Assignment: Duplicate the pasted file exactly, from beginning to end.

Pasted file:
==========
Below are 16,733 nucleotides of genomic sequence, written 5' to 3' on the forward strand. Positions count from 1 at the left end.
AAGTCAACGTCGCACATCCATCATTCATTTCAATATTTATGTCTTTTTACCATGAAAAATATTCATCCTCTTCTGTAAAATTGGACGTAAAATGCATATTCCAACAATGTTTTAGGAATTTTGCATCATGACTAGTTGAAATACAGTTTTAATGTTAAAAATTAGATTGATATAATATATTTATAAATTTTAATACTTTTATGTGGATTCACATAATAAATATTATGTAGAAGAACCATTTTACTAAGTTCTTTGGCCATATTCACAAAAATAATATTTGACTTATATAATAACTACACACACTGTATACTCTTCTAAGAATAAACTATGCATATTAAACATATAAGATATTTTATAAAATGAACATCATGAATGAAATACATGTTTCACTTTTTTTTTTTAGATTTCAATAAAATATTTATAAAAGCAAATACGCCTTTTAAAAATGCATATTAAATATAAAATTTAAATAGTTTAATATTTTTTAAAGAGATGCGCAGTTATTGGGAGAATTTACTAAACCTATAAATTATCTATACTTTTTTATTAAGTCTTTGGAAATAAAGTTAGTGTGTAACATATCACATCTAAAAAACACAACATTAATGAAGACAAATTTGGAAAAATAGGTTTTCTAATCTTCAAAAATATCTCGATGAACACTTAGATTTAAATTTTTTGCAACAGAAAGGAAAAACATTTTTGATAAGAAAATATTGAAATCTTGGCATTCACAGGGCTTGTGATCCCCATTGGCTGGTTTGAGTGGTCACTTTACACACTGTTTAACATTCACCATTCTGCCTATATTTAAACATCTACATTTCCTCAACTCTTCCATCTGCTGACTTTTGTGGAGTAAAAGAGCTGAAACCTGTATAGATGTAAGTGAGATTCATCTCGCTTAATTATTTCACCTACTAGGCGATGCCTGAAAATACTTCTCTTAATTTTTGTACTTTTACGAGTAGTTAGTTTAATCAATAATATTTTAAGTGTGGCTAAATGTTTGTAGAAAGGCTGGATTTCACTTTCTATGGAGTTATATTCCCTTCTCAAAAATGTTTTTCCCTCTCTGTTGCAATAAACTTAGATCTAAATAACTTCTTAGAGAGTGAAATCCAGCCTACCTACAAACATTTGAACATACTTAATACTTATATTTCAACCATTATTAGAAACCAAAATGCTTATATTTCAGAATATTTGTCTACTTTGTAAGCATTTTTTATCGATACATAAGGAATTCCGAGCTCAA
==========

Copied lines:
Below are 16,733 nucleotides of genomic sequence, written 5' to 3' on the forward strand. Positions count from 1 at the left end.
AAGTCAACGTCGCACATCCATCATTCATTTCAATATTTATGTCTTTTTACCATGAAAAATATTCATCCTCTTCTGTAAAATTGGACGTAAAATGCATATTCCAACAATGTTTTAGGAATTTTGCATCATGACTAGTTGAAATACAGTTTTAATGTTAAAAATTAGATTGATATAATATATTTATAAATTTTAATACTTTTATGTGGATTCACATAATAAATATTATGTAGAAGAACCATTTTACTAAGTTCTTTGGCCATATTCACAAAAATAATATTTGACTTATATAATAACTACACACACTGTATACTCTTCTAAGAATAAACTATGCATATTAAACATATAAGATATTTTATAAAATGAACATCATGAATGAAATACATGTTTCACTTTTTTTTTTTAGATTTCAATAAAATATTTATAAAAGCAAATACGCCTTTTAAAAATGCATATTAAATATAAAATTTAAATAGTTTAATATTTTTTAAAGAGATGCGCAGTTATTGGGAGAATTTACTAAACCTATAAATTATCTATACTTTTTTATTAAGTCTTTGGAAATAAAGTTAGTGTGTAACATATCACATCTAAAAAACACAACATTAATGAAGACAAATTTGGAAAAATAGGTTTTCTAATCTTCAAAAATATCTCGATGAACACTTAGATTTAAATTTTTTGCAACAGAAAGGAAAAACATTTTTGATAAGAAAATATTGAAATCTTGGCATTCACAGGGCTTGTGATCCCCATTGGCTGGTTTGAGTGGTCACTTTACACACTGTTTAACATTCACCATTCTGCCTATATTTAAACATCTACATTTCCTCAACTCTTCCATCTGCTGACTTTTGTGGAGTAAAAGAGCTGAAACCTGTATAGATGTAAGTGAGATTCATCTCGCTTAATTATTTCACCTACTAGGCGATGCCTGAAAATACTTCTCTTAATTTTTGTACTTTTACGAGTAGTTAGTTTAATCAATAATATTTTAAGTGTGGCTAAATGTTTGTAGAAAGGCTGGATTTCACTTTCTATGGAGTTATATTCCCTTCTCAAAAATGTTTTTCCCTCTCTGTTGCAATAAACTTAGATCTAAATAACTTCTTAGAGAGTGAAATCCAGCCTACCTACAAACATTTGAACATACTTAATACTTATATTTCAACCATTATTAGAAACCAAAATGCTTATATTTCAGAATATTTGTCTACTTTGTAAGCATTTTTTATCGATACATAAGGAATTCCGAGCTCAA